The bristle-like structures preferably have a stiffness sufficient to score tissue as they are moved (e.g., rotated and/or translated) with respect to the tissue. They may be provided with an abrasive material on their outer surface, and/or they may have sharp edges. The bristle-like structures may be coated with a therapeutic composition, such as paclitaxel or rapamycin, to improve penetration of the therapeutic composition in tissue at the site of intervention and thereby increase the therapeutic effect. Alternatively, the bristle-like structures may be hollow, or may be provided with infusion channels, and a therapeutic and/or diagnostic composition may be infused through the bristle-like structures when they are positioned at a desired site, or during movement of the bristle-like structures at the site. In one embodiment, the bristles may be constructed from microporous fibers and channels provided in the fibers may be in communication with a source of infusate. Microporous fibers having, for example, an inner diameter of 0.001 inch and an outer diameter of 0.003 inch are suitable bristle-like structures.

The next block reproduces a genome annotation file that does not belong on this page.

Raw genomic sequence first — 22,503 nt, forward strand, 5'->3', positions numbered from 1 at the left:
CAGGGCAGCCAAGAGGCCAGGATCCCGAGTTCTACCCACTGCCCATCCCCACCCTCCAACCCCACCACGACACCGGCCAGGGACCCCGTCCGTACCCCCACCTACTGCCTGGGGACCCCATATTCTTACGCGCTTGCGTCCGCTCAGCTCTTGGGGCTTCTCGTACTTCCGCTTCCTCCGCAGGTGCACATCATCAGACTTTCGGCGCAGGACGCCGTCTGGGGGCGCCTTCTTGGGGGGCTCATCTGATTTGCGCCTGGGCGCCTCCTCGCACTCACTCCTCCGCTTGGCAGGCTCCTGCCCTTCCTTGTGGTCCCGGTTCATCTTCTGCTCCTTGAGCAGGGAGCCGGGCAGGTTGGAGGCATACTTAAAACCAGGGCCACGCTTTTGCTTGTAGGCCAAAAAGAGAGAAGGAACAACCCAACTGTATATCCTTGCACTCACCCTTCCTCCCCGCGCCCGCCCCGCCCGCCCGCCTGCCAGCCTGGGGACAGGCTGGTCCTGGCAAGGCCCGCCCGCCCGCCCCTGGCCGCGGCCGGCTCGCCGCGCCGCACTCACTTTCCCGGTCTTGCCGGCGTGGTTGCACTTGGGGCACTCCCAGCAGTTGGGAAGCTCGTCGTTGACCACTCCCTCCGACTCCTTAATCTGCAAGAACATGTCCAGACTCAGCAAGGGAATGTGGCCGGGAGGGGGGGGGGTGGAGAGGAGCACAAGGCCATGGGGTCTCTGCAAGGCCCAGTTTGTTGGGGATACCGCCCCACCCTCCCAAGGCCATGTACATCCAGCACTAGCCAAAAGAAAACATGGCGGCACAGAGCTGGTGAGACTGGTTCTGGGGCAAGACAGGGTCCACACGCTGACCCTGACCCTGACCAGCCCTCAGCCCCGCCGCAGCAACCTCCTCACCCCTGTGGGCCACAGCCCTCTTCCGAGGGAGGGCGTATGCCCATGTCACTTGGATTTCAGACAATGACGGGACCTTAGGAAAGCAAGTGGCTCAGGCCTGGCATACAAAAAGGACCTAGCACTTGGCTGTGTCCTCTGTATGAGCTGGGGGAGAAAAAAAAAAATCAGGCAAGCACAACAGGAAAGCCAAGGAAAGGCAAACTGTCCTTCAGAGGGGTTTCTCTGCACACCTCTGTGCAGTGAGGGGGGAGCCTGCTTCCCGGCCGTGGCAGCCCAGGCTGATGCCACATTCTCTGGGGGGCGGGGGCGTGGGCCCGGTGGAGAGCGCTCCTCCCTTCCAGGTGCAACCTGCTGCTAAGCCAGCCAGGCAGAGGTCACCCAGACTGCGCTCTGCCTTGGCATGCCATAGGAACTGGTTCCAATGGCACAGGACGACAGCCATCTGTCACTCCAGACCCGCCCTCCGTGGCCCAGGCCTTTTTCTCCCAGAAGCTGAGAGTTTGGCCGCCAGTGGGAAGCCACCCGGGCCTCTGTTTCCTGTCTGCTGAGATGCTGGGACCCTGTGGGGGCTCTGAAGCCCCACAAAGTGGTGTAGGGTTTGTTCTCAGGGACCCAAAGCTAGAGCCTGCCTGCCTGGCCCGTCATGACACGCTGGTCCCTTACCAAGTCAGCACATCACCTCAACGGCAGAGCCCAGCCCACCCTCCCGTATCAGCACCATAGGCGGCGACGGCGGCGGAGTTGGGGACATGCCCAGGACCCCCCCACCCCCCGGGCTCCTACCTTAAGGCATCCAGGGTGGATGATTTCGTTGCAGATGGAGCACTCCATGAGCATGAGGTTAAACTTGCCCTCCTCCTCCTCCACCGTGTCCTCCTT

In one embodiment, the bristle-like structures extend generally radially from, and are mounted in a fixed, stationary condition on a supporting structure. The supporting structure may comprise at least part of the outer circumference of the catheter, or it may comprise a structure separate from a catheter. In other embodiments, the bristles rotate, reciprocate and/or pivot at their attachment points. In one embodiment, the bristles of the brush-like element extend from the outer surface of the catheter at an angle that is approximately 90° to the longitudinal axis of the catheter. In other embodiments, the angle between the bristles and the longitudinal axis of the catheter is less than 90° with the tips of the bristles pointing in either a generally proximal or distal direction, and the bristles are able to pivot along a limited, generally longitudinal path. The bristles are of a sufficient length to contact the deposited material whereby, as the catheter is moved either proximally or distally, the tips of the bristles are forced into the plaque and moved from a generally proximal or distal orientation, to a generally vertical orientation and finally to a generally distal or proximal orientation.